On the Importance of Self-Awareness

So I got on the bus in St. Louis to go home, settled in with my new copy of the biography of the Brontë family, and all of a sudden experienced a bout of gut-wrenching, intolerable depression. It felt like everything just went dark and it took all I had not to start screaming and rolling on the floor in pain right there on the bus. This was one of the most horrible experiences I’ve ever had in my life and it was all the more painful because there didn’t seem to be any reason for it.

When I thought I was going to collapse for sure, my sister called me on the phone (we have a connection, so she was bound to call). We talked, and that helped me to get home in one piece. After the fog cleared a little, I started to analyze what could have happened. As I remembered how my day had gone, it became clear what caused the depression.

I’d had the entire day planned out but almost everything I’d envisioned got derailed. One store I wanted to visit was closed because it was Monday, another one was undergoing repairs. I wanted to take a cab but there were none. I took a bus instead, but it was the wrong one. In the meanwhile, I was receiving endless calls from work because people who were supposed to proctor my final exams kept getting confused. I went to Macy’s and discovered it had closed down.

These were all little, insignificant things. Of course, I normally don’t fall apart because I didn’t get to shop, I’m not that insane. But this feeling of planning something enjoyable, looking forward to it, and then seeing all of it collapse around me reminded of a similar yet much greater undoing of all my plans when Eric died.

When I realized what was happening, the pain started to recede.

The reason why I’m writing all this is that it helps me to put things down in writing. However, there is also a lesson we can derive from what I experienced because, depressed or not, I’m still a teacher. All of this blabber about depression being a result of genes, chemical imbalances, hormones, etc. is garbage. There is always a reason. When our psyche tries to tell us something, we should listen. If we disregard its message, there will be hell to pay later on. All week long, I had been stifling my feelings about Eric because it was the last week of the semester, there was a ton of work to do, and I didn’t want to face pain.

“I’ll think about it later,” I kept telling myself.

I’m not an idiot, so I kept wondering whether this avoidance strategy might not be dangerous but I still continued avoiding. And today I got to realize what a mistake this had been.

And now I’m going to sit in Eric’s room and cry until I get it all out. For now.


So it turns out that I snoozed through a really sad event: Downtown Macy’s in St Louis closed several months ago. It is sad that one can’t even go shopping in the city any longer. Everything is moving to the suburban malls.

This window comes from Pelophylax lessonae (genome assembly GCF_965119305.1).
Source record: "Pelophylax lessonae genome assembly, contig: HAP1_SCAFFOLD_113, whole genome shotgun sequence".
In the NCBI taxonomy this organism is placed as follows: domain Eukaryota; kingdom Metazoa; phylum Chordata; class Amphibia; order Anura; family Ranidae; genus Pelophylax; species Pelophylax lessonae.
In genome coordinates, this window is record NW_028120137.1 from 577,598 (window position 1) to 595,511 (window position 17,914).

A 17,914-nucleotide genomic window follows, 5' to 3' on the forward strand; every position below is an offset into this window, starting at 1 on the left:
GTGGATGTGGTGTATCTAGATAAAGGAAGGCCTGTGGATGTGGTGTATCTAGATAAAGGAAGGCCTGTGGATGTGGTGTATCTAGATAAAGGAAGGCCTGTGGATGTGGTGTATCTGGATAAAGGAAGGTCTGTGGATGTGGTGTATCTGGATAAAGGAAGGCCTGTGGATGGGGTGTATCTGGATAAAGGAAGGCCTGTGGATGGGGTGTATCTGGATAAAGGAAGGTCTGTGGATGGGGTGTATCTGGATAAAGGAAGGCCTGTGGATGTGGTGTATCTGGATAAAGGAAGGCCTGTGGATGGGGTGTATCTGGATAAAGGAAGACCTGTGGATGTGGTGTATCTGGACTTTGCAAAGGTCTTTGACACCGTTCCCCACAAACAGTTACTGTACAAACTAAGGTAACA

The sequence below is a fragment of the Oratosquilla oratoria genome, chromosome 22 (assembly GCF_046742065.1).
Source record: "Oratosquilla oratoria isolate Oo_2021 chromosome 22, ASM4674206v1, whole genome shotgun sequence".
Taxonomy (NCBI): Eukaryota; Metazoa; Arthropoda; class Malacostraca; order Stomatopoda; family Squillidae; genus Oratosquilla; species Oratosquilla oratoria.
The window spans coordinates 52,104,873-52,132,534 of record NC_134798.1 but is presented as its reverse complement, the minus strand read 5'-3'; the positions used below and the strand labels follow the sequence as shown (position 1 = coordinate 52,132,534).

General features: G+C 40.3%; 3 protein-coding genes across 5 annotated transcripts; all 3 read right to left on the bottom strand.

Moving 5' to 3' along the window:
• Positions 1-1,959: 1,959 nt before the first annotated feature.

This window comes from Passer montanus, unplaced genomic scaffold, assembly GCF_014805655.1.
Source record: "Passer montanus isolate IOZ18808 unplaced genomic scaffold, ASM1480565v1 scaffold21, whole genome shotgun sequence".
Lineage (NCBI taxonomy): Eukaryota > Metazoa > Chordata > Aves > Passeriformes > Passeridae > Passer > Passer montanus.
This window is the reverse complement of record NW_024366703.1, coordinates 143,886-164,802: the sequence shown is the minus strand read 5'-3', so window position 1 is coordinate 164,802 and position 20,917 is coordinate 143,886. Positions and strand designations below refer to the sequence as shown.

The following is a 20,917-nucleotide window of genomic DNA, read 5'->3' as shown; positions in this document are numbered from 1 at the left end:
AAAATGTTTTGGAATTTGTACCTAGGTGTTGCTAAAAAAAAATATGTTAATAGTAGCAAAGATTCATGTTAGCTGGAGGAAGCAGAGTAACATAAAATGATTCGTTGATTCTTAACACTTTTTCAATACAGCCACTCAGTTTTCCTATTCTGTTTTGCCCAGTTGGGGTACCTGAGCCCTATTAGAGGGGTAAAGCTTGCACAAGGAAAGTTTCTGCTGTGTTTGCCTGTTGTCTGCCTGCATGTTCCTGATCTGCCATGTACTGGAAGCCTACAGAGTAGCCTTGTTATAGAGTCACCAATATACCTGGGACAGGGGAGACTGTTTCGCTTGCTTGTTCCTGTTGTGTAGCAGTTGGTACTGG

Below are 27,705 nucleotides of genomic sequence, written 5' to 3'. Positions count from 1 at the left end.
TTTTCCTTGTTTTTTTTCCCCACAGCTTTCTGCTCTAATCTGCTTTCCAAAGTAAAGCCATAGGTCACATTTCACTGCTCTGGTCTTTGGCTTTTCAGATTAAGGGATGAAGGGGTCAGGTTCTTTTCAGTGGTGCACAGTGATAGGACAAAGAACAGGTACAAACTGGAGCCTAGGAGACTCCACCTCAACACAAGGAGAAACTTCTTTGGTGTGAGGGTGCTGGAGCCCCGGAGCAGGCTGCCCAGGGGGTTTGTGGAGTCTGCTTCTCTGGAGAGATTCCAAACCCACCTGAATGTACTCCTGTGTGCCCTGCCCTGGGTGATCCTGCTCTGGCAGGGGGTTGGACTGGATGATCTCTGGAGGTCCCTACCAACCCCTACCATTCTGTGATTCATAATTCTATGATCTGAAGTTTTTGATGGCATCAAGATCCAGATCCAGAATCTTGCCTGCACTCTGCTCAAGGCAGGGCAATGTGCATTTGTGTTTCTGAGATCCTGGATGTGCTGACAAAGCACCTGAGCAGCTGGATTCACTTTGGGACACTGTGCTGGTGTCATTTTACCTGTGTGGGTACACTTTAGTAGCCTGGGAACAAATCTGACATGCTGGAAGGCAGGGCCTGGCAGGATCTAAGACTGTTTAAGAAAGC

This was the best Macy’s ever. Now I don’t even know where to shop for clothes any longer. This was one of very few reasons to move to St Louis, and now that reason is eliminated.


One quality I hate in people is cheapness and penny-pinching. And I’m not talking here about people who are in dire financial straits but, rather, about those who are comfortable yet begrudge tips to workers of the service industry.

I remember how embarrassed I was once when I had to share a cab with a professor who gave the driver a 20-cent tip while mumbling how ridiculous the custom of tipping was. Mind you, this was a person who had just received a multi-million dollar grant and had spent the entire ride sharing the difficulty of spending all this money. It isn’t like we need to maintain expensive labs and buy equipment in Humanities, so the grant paid for the prof’s traveling and expensive dining out.

English in Ukraine

The stat counter shows that 12 people from Ukraine visited my blog today. I really hope that the turn towards Europe will involve learning foreign languages and more Ukrainians will come by the blog.

The way languages are taught in the FSU countries is horrible and really ineffective. One of my professors in Ukraine shared with us that his trip to the UK had become a nightmare. He couldn’t even go to a corner store and buy a pack of cigarettes because he had no idea how to formulate his request in English. He was a professor of English, in case you are wondering.


Irrespective of how happy an immigrant might be with the decision to emigrate, she or he will miss a food or a drink that s/he grew up with and cannot find in the new country.

My Argentinean friend Mafalda missed many things: dulce de leche (a yucky dessert that sticks to my teeth), Fernet (a type of alcohol that smells and tastes like cough syrup), Argentinean meat, and, most of all, something called Sooepis.

“Oh, how I miss Sooepis!” she would sigh. “It’s my most favorite drink in the world. So tasty and refreshing! I’ve asked in every store I’ve been to here in Canada but nobody carries it.”

Once, Mafalda and I were on a long flight to Spain. The talkative Mafalda was yet again waxing nostalgic about her favorite beverage.

“I’m afraid of flying, it stresses me out,” she shared. “Now would be a perfect time to have some gin and Sooepis. Oh, I haven’t had Soeepis in forever, and gin doesn’t taste right without it.”

At this point, I knew I needed to do something to avoid hearing Mafalda’s recitation of Sooepis-related memories for the entire 8 hours the flight was going to last. I got up from my seat and went to talk with the flight attendant. Two minutes later, I came back and handed Mafalda a can.

“Is this what you wanted?” I asked.

Mafalda’s face lit up.

“Oh, Sooepis! Oh, I haven’t seen it in so long! This is a miracle! How did you manage to find it?” she exclaimed, clutching a can of Schweppes.